Recently there has been a lot of discussion about the 2009 Wheat Harvest and the incidence of Vomitoxin.
Vomitoxin is a mycotoxin that may be produced in wheat heads when wet weather conditions occur during the flowering and grain filling stages of development.
There may be severe negative consequences for both human and animal consumption.
Unfortunately, there is quite a lot of this wheat moving around our industry today at distressed prices. Low priced wheat relative to corn has many poultry producers considering substituting wheat for corn in their diets.
Bell & Evans does not use wheat in our chicken’s diet even when wheat quality is good.
When you honestly raise chickens without using antibiotics, wheat in the diet has been proven to be detrimental in raising healthy birds.
When I say without using antibiotics, I don’t just mean from birth.
At Bell & Evans no antibiotics means no adding antibiotics to the vaccine injected in the eggs before they are hatched; also not in the feed, water, air, old manure, or some other creative way.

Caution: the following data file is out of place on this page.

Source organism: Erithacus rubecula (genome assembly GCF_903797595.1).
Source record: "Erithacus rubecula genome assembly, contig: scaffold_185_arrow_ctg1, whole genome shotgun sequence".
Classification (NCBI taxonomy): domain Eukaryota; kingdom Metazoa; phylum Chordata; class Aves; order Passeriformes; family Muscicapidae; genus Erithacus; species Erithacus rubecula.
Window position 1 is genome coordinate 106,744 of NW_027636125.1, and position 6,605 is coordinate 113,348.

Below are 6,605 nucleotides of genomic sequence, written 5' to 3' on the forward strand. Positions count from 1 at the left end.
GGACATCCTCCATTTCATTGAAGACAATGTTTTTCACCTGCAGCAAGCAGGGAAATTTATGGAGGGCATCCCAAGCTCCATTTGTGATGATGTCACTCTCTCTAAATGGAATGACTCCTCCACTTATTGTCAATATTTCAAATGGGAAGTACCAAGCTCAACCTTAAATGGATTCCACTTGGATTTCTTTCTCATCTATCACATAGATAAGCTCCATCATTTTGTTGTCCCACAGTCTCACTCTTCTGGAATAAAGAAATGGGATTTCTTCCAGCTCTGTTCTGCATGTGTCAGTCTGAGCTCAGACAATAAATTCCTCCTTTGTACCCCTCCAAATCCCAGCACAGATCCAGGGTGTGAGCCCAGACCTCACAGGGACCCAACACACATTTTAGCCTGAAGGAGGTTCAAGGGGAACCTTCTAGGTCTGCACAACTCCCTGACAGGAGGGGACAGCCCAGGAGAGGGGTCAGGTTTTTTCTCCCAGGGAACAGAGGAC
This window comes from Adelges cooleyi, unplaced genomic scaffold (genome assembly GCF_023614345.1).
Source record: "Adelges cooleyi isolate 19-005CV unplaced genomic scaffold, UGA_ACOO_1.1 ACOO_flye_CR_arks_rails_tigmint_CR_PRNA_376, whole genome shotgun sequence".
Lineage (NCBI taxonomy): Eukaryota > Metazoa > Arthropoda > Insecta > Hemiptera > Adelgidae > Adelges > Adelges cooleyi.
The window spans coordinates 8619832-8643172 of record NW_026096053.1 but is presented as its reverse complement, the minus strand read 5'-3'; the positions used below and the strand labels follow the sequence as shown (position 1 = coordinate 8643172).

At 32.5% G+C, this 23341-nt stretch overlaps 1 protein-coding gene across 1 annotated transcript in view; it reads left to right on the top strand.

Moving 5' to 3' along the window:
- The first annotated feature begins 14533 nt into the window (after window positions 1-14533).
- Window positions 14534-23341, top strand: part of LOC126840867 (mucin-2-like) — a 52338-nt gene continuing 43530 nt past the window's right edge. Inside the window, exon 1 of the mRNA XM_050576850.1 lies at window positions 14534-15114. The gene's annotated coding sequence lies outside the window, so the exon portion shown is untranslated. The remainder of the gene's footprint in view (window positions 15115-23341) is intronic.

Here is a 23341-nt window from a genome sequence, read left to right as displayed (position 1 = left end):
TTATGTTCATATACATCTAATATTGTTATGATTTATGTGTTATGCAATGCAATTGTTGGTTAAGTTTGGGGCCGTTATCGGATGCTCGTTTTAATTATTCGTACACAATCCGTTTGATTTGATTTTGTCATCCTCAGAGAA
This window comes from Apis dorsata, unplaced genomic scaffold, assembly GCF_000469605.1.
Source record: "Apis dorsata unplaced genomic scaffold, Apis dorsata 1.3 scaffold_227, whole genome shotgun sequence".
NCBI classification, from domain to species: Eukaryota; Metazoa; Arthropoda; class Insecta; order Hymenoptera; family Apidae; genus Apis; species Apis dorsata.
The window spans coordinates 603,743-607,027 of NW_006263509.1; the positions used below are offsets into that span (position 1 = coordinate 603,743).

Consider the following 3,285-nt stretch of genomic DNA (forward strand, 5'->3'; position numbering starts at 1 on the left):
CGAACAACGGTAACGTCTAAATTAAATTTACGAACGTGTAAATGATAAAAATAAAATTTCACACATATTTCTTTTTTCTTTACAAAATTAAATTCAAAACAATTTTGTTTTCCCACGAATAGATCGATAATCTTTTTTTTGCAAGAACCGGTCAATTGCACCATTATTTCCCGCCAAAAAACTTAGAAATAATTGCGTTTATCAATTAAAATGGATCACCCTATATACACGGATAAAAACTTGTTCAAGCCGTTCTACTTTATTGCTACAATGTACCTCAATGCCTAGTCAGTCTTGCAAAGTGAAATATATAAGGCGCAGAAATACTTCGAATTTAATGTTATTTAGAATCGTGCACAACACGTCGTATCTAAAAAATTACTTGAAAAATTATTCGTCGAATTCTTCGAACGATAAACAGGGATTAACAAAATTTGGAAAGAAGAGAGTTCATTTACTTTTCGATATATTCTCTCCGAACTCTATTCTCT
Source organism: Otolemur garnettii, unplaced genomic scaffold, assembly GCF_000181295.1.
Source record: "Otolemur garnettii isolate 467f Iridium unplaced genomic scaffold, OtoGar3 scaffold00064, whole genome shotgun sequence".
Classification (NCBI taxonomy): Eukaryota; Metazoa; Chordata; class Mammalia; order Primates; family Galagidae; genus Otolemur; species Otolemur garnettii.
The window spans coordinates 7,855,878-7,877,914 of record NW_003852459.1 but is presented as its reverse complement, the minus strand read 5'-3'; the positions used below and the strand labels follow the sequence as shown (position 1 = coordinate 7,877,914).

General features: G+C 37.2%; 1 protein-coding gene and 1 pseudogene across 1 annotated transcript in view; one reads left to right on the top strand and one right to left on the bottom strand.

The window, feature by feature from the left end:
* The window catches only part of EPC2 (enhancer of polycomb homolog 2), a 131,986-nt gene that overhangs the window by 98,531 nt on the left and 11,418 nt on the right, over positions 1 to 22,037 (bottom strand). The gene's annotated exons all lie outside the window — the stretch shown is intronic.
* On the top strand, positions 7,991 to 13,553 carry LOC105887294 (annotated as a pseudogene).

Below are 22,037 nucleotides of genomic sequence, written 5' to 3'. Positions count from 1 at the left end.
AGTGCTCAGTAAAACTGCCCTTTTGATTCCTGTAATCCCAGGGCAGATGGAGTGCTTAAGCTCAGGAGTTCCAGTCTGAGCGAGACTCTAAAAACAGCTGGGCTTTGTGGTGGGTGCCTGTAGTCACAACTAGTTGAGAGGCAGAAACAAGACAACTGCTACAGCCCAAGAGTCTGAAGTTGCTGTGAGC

There is a lot to be concerned about when your goal is to raise a good healthy flock.
There is more to come.
We will start with preparing for a new flock that has just been hatched and is being immediately transported to the farm.
The house preparation actually started two weeks ago, when the last flock went to market. The manure was immediately removed. The house was de-dusted and the concrete floors swept. Disinfecting the house and letting it set empty for two weeks really helps kill bacteria, break virus cycles, and put a fix to rodents that would contaminate the birds with salmonella. Two or three days before the new flock arrives, we spread new clean wood shavings over the entire floor for a nice comfortable bedding. Baby chicks have very sensitive feet and need to start on a warm comfortable floor. We start the heat in the house a day or two before the flock arrives to bring up the floor temperature and provide a comfort zone of about 90-92 degrees. We do not need to start day one with any extra stress if we are going to raise clean, natural chickens honestly without antibiotics or other crutches.